Posts Tagged wwii

New Jersey Confiscates WWII M1 Carbine

From NJ.com:

 A Cumberland County man cannot keep his grandfather’s World War II rifle because it is an illegal assault firearm, according to a Sept. 15 New Jersey Superior Court Appellate Division decision.

The M1 carbine could not be returned to him because it falls under the definition of an assault firearm, which is illegal to possess according to New Jersey law.

In a motion filed by Burt, he told the court that he acquired the rifle in 2006 from his grandfather, who served in World War II.

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108 Year Old WWII Vet Lives On His Terms

From Townhall.com:

Richard Overton is a 108-year-old World War II veteran who served at Pearl Harbor, and fought in both Okinawa and Iwo Jima. But, let’s just pretend that wasn’t enough to make you forget your admiration of some reality-TV pop star… He also smokes 12 cigars a day, loves guns, and drinks whiskey with his coffee every morning.

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MKS Supply Making New M1 Carbines

For immediate release:

MKS Supply Brings Back the M1 Carbine!

 

Almost too cool to be true

 

 Dayton, OH, October 2014–MKS Supply, LLC announces that production of the original Inland brand M1 Carbine is again underway and the iconic .30 caliber, World War II-era M1 Carbine will be marketed exclusively by MKS Supply, LLC.

These newly manufactured M1 Carbines are 100 percent American-made with 100 percent American parts. These are faithful copies of the original Inland Manufacturing carbines, right down to part construction and stampings. They even include the arsenal-stamped stock markings known as cartouches!

In fact, these carbines are so precisely copied from the original specifications that the company marks the underside of the barrel and the inside of the stock of these current models to prevent potential fraudsters from passing these new carbines as mint WWII originals, or using these new-production parts to “upgrade” original models (these markings are not visible unless the action is removed from the stock).

Three Inland M1 Carbine models are just now available:

M1 1944 Wood stocked original design without bayonet lug……….MSRP $1049.00

M1 1945 wood stocked original (above) design with bayonet lug…MSRP $1049.00

M1A1Paratrooper. Original design folding heavy wire stock……….MSRP $1179.00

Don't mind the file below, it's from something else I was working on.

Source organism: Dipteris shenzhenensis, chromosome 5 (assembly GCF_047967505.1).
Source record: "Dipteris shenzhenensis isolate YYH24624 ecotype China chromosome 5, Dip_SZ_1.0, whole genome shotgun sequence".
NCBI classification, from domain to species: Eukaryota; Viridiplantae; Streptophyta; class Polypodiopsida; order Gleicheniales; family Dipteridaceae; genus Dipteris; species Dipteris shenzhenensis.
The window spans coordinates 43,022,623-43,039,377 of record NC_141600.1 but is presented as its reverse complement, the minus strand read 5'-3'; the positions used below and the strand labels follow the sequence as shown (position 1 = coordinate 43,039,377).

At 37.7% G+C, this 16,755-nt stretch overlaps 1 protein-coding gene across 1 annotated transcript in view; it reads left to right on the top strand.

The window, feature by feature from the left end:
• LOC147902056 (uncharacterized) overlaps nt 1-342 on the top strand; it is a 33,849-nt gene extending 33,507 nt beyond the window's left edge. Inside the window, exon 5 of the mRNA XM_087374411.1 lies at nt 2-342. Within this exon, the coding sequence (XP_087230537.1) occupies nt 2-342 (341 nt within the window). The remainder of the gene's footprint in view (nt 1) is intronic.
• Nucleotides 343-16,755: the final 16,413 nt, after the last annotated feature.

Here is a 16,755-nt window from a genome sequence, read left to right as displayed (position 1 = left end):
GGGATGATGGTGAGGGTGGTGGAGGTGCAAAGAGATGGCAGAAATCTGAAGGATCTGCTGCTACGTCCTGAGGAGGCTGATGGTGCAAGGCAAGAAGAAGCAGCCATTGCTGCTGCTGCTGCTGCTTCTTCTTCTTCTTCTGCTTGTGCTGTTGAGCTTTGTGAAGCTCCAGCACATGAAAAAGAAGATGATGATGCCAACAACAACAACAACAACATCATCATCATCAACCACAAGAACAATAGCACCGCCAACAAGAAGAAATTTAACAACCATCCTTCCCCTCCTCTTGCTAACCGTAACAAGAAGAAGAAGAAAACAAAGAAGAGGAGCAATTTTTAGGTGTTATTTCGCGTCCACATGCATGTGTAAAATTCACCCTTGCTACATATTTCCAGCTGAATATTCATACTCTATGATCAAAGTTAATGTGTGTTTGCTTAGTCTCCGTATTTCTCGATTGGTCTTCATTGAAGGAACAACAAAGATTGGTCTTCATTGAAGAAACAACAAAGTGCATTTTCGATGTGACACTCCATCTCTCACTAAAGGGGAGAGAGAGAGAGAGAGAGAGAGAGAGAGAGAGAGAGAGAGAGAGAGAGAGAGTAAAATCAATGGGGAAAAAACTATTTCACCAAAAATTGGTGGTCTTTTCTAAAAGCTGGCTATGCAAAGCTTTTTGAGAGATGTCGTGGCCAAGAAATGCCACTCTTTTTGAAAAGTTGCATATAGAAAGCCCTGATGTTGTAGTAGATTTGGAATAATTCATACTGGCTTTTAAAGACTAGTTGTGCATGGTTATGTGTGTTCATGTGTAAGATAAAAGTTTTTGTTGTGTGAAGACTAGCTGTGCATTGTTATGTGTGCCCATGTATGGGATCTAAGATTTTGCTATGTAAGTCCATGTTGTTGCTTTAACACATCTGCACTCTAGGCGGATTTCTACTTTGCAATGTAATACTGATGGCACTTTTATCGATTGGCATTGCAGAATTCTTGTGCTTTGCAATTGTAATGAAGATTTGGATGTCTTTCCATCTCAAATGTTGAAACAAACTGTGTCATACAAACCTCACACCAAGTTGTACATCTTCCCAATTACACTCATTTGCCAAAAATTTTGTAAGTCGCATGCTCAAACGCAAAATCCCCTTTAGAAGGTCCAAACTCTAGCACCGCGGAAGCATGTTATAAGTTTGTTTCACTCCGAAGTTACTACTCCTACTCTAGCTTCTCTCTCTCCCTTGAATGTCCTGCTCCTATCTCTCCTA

• All carbines include an original-looking cloth sling and oiler.
  • The 1945 and Paratrooper models come with one 15-round magazine.
  • The original 1944 Model did not have a bayonet lug, so MKS chose the new Inland 1944 model to come with a 10-round magazine in order to comply with the law in states that limit magazine capacity to ten rounds and prohibit the sale of firearms with bayonet lugs (to prevent millions of “drive-by bayonetings” we assume).

One magazine is included with each carbine. Extra 15- and 30-round magazines are not available with this offering, but all models will accept original and correct replica 15-and 30-round magazines. All models feature the same original-type adjustable 1944-era “peep” battle sights.

 

A total of 150,000 Paratrooper models were produced in WWII by all manufacturers. The Inland M1A1 Paratrooper is modeled after the late-1944 production model, which had a low wood walnut forend, Type II barrel band, folding wire stock, and no bayonet lug.

The M1 Carbine is a great little firearm. It has cool, classic looks, is fun to shoot and packs a low-recoil even as the 110-grain .30 caliber bullet is pushed at nearly 2,000 FPS.

 

Quick history:

Of the 6,232,100 M1Carbines produced overall, almost half were produced by the Inland Division of General Motors between 1941 and 1945. During that time, Inland produced three basic models: The 1944 model without a bayonet lug; the 1945 model with a bayonet lug (probably at the urging of the troops); and a wire stock Paratrooper model that also had no bayonet lug. Also produced by various manufacturers were an additional 570,000 select-fire M2 Carbines and 2,100 M3 Carbines (with flash hider and without sights to allow space for the addition of an infrared sniper scope).

 

The long-lived M1 Carbine was used into the early 1960s by U.S Special Forces advisers in Vietnam and by indigenous troops throughout the war due to its compact size and light weight (5lbs, 3oz). It is still used around the world by various military and police units.

 

Exclusively Marketed by

MKS Supply, LLC

8611-A North Dixie Drive

Dayton, OH, 45414

937-454-0363

www.mkssupply.com

Media Professionals Only:

For more information or images please contact

Shults Media Relations, LLC at

Greatstuff@acsol.net

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Vet Ditched Nursing Home To Attend D-Day Ceremony

From Daily News:

Bernard Jordan, the 89-year-old World War II veteran who sneaked out of his British nursing home to attend France’s D-Day commemoration, is back in the UK.

Jordan — who served in the Royal Navy and later became the mayor of Hove — said he’d do it all again.